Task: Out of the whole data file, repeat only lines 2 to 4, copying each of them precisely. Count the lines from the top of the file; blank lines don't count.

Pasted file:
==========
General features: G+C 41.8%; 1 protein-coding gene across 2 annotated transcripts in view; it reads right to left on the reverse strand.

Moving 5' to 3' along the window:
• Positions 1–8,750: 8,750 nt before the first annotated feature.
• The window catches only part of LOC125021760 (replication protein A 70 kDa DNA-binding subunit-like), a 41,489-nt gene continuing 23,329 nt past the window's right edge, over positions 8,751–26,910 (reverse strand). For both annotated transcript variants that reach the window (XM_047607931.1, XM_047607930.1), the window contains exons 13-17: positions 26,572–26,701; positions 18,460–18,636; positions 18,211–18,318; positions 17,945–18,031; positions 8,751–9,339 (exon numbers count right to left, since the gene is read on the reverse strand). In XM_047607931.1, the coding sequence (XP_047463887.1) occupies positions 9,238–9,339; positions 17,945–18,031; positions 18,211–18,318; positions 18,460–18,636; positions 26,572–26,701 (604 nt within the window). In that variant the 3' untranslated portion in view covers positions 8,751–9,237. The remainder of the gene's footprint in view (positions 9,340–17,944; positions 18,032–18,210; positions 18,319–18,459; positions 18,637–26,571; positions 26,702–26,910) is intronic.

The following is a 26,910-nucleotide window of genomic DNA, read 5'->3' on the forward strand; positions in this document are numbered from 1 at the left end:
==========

Moving 5' to 3' along the window:
• Positions 1–8,750: 8,750 nt before the first annotated feature.
• The window catches only part of LOC125021760 (replication protein A 70 kDa DNA-binding subunit-like), a 41,489-nt gene continuing 23,329 nt past the window's right edge, over positions 8,751–26,910 (reverse strand). For both annotated transcript variants that reach the window (XM_047607931.1, XM_047607930.1), the window contains exons 13-17: positions 26,572–26,701; positions 18,460–18,636; positions 18,211–18,318; positions 17,945–18,031; positions 8,751–9,339 (exon numbers count right to left, since the gene is read on the reverse strand). In XM_047607931.1, the coding sequence (XP_047463887.1) occupies positions 9,238–9,339; positions 17,945–18,031; positions 18,211–18,318; positions 18,460–18,636; positions 26,572–26,701 (604 nt within the window). In that variant the 3' untranslated portion in view covers positions 8,751–9,237. The remainder of the gene's footprint in view (positions 9,340–17,944; positions 18,032–18,210; positions 18,319–18,459; positions 18,637–26,571; positions 26,702–26,910) is intronic.